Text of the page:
NASCAR Should Probably Have Some Rules

Credit: Brian Lawdermilk - Getty Images
In 2010, NASCAR was in the midst of a long malaise. The series responded with a simple decree that not only shied away from punishing intentional contact, but actively encourages it: “Guys, get it.” After just four points-paying races this season, the series suffered what was arguably its worst intentional crash ever , when Carl Edwards was spinning Brad Keselowski at the high-speed Atlanta Motor Speedway, causing Keselowski's car to roll into a fence at high speed. Edwards was immediately parked and placed on probation for the violation.
But the new philosophy went on, rarely interrupted by incidents so bad that some kind of punishment had to be imposed. Notable examples that ended in suspensions, such as Kyle Busch's accident to Ron Hornaday in a Truck Series race later in 2010 and Matt Kenseth's accident to Joey Logano, which changed the season in the 2015 playoffs, were exceptions to cases where a Indeed, as obvious as a reaction was required. Last weekend, such a case didn't even end with a suspension.
Noah Gragson, who you may remember as the driver who turned a lot of bad luck into a week-long tirade on Twitter in an early race last season, was battling with IndyCar veteran Sage Karam for position in last year's Xfinity Series race Rounded a few corners at Road America on Saturday before losing patience. Karam raced hard with him, which he had a problem with. Since this is NASCAR, where disputes about on-track driving standards are resolved by guys doing it, Gragson decided to take on Karam by purposely spinning him on the track's fast second straight. Karam threw himself back into traffic, destroying 11 other cars, mostly operated by underfunded teams. Grason continued in the race without any kind of penalty and eventually finished eighth.
Despite widespread anger across the industry, Gragson was not suspended. He was not placed on parole and his playoff position was not violated in any way. Instead, the two-time 2022 Xfinity Series winner was fined $75,000 and penalized 30 regular season points. With Gragson already having won two races and already mathematically locked in the series playoffs, these are the points that would be wiped away once the championship fight begins in earnest in the first round of the series playoffs.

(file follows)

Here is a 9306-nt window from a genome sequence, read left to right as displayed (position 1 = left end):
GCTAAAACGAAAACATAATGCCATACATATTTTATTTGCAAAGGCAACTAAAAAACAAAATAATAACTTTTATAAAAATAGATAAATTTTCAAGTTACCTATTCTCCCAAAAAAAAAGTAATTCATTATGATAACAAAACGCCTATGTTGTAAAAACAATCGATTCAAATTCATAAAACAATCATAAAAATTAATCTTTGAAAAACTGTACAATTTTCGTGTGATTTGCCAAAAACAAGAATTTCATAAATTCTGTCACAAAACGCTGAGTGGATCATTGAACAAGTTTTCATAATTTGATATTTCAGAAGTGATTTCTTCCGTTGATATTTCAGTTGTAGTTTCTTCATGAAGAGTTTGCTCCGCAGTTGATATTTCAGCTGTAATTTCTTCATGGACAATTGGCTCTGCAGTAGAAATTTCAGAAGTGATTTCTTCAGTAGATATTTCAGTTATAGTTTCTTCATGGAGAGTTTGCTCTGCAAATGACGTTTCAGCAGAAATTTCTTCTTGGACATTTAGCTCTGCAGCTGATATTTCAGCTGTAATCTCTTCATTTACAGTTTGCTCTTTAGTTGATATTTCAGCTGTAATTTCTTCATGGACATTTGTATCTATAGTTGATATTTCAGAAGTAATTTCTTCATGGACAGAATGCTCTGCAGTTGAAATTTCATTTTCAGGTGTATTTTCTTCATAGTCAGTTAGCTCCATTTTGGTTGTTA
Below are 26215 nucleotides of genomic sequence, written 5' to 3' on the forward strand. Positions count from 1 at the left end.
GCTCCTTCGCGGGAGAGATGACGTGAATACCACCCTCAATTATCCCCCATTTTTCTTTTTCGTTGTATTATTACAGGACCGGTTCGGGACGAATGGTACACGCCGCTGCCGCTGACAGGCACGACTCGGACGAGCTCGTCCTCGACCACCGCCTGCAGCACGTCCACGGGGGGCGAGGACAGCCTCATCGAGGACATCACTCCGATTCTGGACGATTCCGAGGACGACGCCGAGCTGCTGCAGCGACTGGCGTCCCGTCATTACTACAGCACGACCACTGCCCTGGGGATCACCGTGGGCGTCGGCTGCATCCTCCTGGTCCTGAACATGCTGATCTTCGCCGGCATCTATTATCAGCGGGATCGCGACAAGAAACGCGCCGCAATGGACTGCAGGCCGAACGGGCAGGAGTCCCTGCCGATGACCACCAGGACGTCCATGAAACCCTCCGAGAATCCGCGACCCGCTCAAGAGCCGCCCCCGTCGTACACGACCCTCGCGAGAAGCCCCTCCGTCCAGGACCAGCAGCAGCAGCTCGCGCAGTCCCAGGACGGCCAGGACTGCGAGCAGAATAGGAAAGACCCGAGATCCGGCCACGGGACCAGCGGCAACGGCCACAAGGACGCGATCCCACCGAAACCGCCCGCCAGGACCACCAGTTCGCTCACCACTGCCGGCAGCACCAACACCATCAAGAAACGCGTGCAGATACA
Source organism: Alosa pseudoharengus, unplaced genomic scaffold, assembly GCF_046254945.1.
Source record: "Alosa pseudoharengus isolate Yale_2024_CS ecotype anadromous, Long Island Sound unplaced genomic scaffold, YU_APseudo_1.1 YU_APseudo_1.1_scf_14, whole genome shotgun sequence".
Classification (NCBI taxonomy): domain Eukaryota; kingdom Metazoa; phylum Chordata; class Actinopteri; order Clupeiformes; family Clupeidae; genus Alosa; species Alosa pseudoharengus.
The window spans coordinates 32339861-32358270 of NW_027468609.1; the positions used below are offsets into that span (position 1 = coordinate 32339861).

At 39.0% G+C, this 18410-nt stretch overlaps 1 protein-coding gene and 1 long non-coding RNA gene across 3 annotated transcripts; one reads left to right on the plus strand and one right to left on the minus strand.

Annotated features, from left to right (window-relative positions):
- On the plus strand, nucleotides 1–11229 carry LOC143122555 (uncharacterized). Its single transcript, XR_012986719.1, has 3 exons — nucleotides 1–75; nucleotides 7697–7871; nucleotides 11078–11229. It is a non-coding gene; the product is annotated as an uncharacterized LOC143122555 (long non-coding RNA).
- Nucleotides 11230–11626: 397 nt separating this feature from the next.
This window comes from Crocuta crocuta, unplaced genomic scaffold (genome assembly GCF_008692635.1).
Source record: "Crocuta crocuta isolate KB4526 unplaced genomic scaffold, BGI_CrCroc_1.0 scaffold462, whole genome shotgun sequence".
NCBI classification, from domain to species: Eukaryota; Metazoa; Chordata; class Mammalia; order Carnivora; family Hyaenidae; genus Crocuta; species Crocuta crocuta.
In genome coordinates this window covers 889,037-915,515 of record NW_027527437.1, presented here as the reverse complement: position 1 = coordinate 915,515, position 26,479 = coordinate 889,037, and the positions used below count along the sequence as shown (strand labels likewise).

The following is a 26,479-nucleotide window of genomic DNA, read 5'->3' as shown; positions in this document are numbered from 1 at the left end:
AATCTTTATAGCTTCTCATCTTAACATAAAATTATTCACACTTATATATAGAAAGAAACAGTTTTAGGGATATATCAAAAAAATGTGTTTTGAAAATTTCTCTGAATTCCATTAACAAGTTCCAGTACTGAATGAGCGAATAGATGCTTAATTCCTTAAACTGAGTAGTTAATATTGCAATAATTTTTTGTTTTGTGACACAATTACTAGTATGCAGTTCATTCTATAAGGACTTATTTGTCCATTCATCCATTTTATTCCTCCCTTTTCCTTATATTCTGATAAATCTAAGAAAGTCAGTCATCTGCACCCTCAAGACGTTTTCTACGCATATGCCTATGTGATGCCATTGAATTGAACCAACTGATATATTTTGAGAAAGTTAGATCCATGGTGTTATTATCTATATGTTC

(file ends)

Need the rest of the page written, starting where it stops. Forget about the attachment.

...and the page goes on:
However, Gragson was at least punished. Other obvious intentional wrecks, particularly those in fights for wins, were not discouraged at all. In the years since Austin Dillon won the Daytona 500 by spinning Aric Almirola at full speed on a straight, such falls have only increased in frequency. We've seen quite a few this season, including last-lap crashes at both Bristol and the Circuit of the Americas. At Bristol, Chase Briscoe simply dove into a corner he would never take, destroying both himself and the second-place leader. At COTA, Ross Chastain delivered a bumper to leader AJ Allmendinger that shot him into second-place Alex Bowman and opened the door to victory for Chastain.
As these wrecks become more common, a pattern seems to be emerging. While the Cup Series still has an older contingent that raced well before "Boys, have at it," an increasingly younger grid whose careers began after that 2010 decree has led a revisionist history at NASCAR Week always been like this for week and off for week, rather than such crashes being rare exceptions. Famous quotes from extraordinary moments in the careers of Ayrton Senna and Dale Earnhardt Sr. are quoted online, perhaps even a slap thrown in the pit lane, but real penalties are seldom pronounced and the seldom promised revenge on the track actually happens only nourishes that Problem.
The story goes on

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